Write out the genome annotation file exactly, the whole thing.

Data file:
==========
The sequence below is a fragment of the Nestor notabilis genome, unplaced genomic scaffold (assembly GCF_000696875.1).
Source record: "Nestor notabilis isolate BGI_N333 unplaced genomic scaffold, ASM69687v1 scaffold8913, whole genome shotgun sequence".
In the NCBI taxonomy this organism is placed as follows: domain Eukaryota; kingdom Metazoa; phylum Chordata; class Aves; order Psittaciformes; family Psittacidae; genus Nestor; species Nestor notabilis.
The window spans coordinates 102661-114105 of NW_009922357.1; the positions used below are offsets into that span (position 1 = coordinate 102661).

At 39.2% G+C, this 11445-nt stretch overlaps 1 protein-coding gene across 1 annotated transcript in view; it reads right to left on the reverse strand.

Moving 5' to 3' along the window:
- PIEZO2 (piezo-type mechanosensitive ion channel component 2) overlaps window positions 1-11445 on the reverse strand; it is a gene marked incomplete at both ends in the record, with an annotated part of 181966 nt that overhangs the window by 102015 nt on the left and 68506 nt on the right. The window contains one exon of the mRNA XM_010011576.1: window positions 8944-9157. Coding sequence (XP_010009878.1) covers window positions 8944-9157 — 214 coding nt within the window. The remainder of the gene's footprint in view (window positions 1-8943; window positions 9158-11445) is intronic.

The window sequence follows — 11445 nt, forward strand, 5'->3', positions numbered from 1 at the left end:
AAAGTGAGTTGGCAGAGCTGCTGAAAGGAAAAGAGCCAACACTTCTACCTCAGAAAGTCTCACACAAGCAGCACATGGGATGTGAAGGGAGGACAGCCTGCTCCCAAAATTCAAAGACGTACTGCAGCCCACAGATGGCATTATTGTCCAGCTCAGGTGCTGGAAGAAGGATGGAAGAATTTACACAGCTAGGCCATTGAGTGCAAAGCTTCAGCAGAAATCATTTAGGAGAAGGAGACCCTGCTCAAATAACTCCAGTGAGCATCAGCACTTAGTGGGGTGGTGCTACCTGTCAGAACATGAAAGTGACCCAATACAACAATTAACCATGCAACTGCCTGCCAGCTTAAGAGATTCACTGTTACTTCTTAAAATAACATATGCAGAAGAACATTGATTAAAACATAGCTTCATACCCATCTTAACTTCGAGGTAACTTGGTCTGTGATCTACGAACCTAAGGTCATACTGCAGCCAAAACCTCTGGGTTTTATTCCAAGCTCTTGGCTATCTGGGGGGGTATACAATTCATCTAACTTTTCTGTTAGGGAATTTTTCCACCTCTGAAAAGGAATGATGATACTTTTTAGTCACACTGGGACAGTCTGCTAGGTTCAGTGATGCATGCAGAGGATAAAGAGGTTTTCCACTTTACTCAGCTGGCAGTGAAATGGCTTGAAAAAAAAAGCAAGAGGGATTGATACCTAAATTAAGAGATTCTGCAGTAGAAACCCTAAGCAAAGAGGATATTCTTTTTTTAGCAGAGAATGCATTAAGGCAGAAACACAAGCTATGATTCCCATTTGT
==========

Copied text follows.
The sequence below is a fragment of the Nestor notabilis genome, unplaced genomic scaffold (assembly GCF_000696875.1).
Source record: "Nestor notabilis isolate BGI_N333 unplaced genomic scaffold, ASM69687v1 scaffold8913, whole genome shotgun sequence".
In the NCBI taxonomy this organism is placed as follows: domain Eukaryota; kingdom Metazoa; phylum Chordata; class Aves; order Psittaciformes; family Psittacidae; genus Nestor; species Nestor notabilis.
The window spans coordinates 102661-114105 of NW_009922357.1; the positions used below are offsets into that span (position 1 = coordinate 102661).

At 39.2% G+C, this 11445-nt stretch overlaps 1 protein-coding gene across 1 annotated transcript in view; it reads right to left on the reverse strand.

Moving 5' to 3' along the window:
- PIEZO2 (piezo-type mechanosensitive ion channel component 2) overlaps window positions 1-11445 on the reverse strand; it is a gene marked incomplete at both ends in the record, with an annotated part of 181966 nt that overhangs the window by 102015 nt on the left and 68506 nt on the right. The window contains one exon of the mRNA XM_010011576.1: window positions 8944-9157. Coding sequence (XP_010009878.1) covers window positions 8944-9157 — 214 coding nt within the window. The remainder of the gene's footprint in view (window positions 1-8943; window positions 9158-11445) is intronic.

The window sequence follows — 11445 nt, forward strand, 5'->3', positions numbered from 1 at the left end:
AAAGTGAGTTGGCAGAGCTGCTGAAAGGAAAAGAGCCAACACTTCTACCTCAGAAAGTCTCACACAAGCAGCACATGGGATGTGAAGGGAGGACAGCCTGCTCCCAAAATTCAAAGACGTACTGCAGCCCACAGATGGCATTATTGTCCAGCTCAGGTGCTGGAAGAAGGATGGAAGAATTTACACAGCTAGGCCATTGAGTGCAAAGCTTCAGCAGAAATCATTTAGGAGAAGGAGACCCTGCTCAAATAACTCCAGTGAGCATCAGCACTTAGTGGGGTGGTGCTACCTGTCAGAACATGAAAGTGACCCAATACAACAATTAACCATGCAACTGCCTGCCAGCTTAAGAGATTCACTGTTACTTCTTAAAATAACATATGCAGAAGAACATTGATTAAAACATAGCTTCATACCCATCTTAACTTCGAGGTAACTTGGTCTGTGATCTACGAACCTAAGGTCATACTGCAGCCAAAACCTCTGGGTTTTATTCCAAGCTCTTGGCTATCTGGGGGGGTATACAATTCATCTAACTTTTCTGTTAGGGAATTTTTCCACCTCTGAAAAGGAATGATGATACTTTTTAGTCACACTGGGACAGTCTGCTAGGTTCAGTGATGCATGCAGAGGATAAAGAGGTTTTCCACTTTACTCAGCTGGCAGTGAAATGGCTTGAAAAAAAAAGCAAGAGGGATTGATACCTAAATTAAGAGATTCTGCAGTAGAAACCCTAAGCAAAGAGGATATTCTTTTTTTAGCAGAGAATGCATTAAGGCAGAAACACAAGCTATGATTCCCATTTGT